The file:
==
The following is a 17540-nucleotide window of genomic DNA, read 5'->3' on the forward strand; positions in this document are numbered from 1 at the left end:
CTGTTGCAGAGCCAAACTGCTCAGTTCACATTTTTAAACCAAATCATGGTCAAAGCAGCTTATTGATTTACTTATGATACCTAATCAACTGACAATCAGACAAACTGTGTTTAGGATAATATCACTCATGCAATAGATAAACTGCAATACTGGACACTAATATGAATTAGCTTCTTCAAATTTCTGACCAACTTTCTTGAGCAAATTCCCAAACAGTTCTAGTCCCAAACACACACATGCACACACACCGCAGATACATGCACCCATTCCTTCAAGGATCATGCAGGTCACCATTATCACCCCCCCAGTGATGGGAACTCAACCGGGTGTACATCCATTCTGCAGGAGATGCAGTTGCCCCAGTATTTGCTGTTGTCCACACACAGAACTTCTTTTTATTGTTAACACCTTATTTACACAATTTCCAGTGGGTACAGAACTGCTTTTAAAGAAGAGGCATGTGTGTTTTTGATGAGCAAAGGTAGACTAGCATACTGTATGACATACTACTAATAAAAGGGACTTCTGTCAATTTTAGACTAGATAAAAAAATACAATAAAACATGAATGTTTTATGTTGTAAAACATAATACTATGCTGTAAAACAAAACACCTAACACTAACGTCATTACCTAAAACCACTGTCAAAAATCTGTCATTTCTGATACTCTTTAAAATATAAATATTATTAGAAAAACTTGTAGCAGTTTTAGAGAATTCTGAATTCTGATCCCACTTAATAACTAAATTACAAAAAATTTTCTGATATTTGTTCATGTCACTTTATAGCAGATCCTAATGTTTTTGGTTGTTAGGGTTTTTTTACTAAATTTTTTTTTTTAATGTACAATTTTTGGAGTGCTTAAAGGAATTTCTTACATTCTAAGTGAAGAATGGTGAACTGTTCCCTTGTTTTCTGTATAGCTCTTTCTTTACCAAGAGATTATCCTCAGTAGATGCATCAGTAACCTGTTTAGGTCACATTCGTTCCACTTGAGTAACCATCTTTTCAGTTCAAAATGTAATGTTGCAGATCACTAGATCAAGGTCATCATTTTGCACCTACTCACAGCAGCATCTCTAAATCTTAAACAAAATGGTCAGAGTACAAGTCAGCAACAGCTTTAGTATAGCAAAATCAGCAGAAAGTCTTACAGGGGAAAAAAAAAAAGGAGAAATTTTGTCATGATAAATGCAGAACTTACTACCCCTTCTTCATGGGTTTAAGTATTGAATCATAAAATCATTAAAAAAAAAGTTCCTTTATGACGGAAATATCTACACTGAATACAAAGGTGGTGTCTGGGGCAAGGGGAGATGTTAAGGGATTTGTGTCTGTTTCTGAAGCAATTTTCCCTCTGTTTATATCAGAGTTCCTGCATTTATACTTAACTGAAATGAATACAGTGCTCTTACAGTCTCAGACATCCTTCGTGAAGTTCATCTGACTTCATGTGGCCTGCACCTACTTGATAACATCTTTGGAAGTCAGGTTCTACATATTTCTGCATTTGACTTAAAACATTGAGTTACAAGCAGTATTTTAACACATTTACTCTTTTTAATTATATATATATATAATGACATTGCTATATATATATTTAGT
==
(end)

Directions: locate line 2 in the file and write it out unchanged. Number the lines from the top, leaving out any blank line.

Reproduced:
CTGTTGCAGAGCCAAACTGCTCAGTTCACATTTTTAAACCAAATCATGGTCAAAGCAGCTTATTGATTTACTTATGATACCTAATCAACTGACAATCAGACAAACTGTGTTTAGGATAATATCACTCATGCAATAGATAAACTGCAATACTGGACACTAATATGAATTAGCTTCTTCAAATTTCTGACCAACTTTCTTGAGCAAATTCCCAAACAGTTCTAGTCCCAAACACACACATGCACACACACCGCAGATACATGCACCCATTCCTTCAAGGATCATGCAGGTCACCATTATCACCCCCCCAGTGATGGGAACTCAACCGGGTGTACATCCATTCTGCAGGAGATGCAGTTGCCCCAGTATTTGCTGTTGTCCACACACAGAACTTCTTTTTATTGTTAACACCTTATTTACACAATTTCCAGTGGGTACAGAACTGCTTTTAAAGAAGAGGCATGTGTGTTTTTGATGAGCAAAGGTAGACTAGCATACTGTATGACATACTACTAATAAAAGGGACTTCTGTCAATTTTAGACTAGATAAAAAAATACAATAAAACATGAATGTTTTATGTTGTAAAACATAATACTATGCTGTAAAACAAAACACCTAACACTAACGTCATTACCTAAAACCACTGTCAAAAATCTGTCATTTCTGATACTCTTTAAAATATAAATATTATTAGAAAAACTTGTAGCAGTTTTAGAGAATTCTGAATTCTGATCCCACTTAATAACTAAATTACAAAAAATTTTCTGATATTTGTTCATGTCACTTTATAGCAGATCCTAATGTTTTTGGTTGTTAGGGTTTTTTTACTAAATTTTTTTTTTTAATGTACAATTTTTGGAGTGCTTAAAGGAATTTCTTACATTCTAAGTGAAGAATGGTGAACTGTTCCCTTGTTTTCTGTATAGCTCTTTCTTTACCAAGAGATTATCCTCAGTAGATGCATCAGTAACCTGTTTAGGTCACATTCGTTCCACTTGAGTAACCATCTTTTCAGTTCAAAATGTAATGTTGCAGATCACTAGATCAAGGTCATCATTTTGCACCTACTCACAGCAGCATCTCTAAATCTTAAACAAAATGGTCAGAGTACAAGTCAGCAACAGCTTTAGTATAGCAAAATCAGCAGAAAGTCTTACAGGGGAAAAAAAAAAAGGAGAAATTTTGTCATGATAAATGCAGAACTTACTACCCCTTCTTCATGGGTTTAAGTATTGAATCATAAAATCATTAAAAAAAAAGTTCCTTTATGACGGAAATATCTACACTGAATACAAAGGTGGTGTCTGGGGCAAGGGGAGATGTTAAGGGATTTGTGTCTGTTTCTGAAGCAATTTTCCCTCTGTTTATATCAGAGTTCCTGCATTTATACTTAACTGAAATGAATACAGTGCTCTTACAGTCTCAGACATCCTTCGTGAAGTTCATCTGACTTCATGTGGCCTGCACCTACTTGATAACATCTTTGGAAGTCAGGTTCTACATATTTCTGCATTTGACTTAAAACATTGAGTTACAAGCAGTATTTTAACACATTTACTCTTTTTAATTATATATATATATAATGACATTGCTATATATATATTTAGT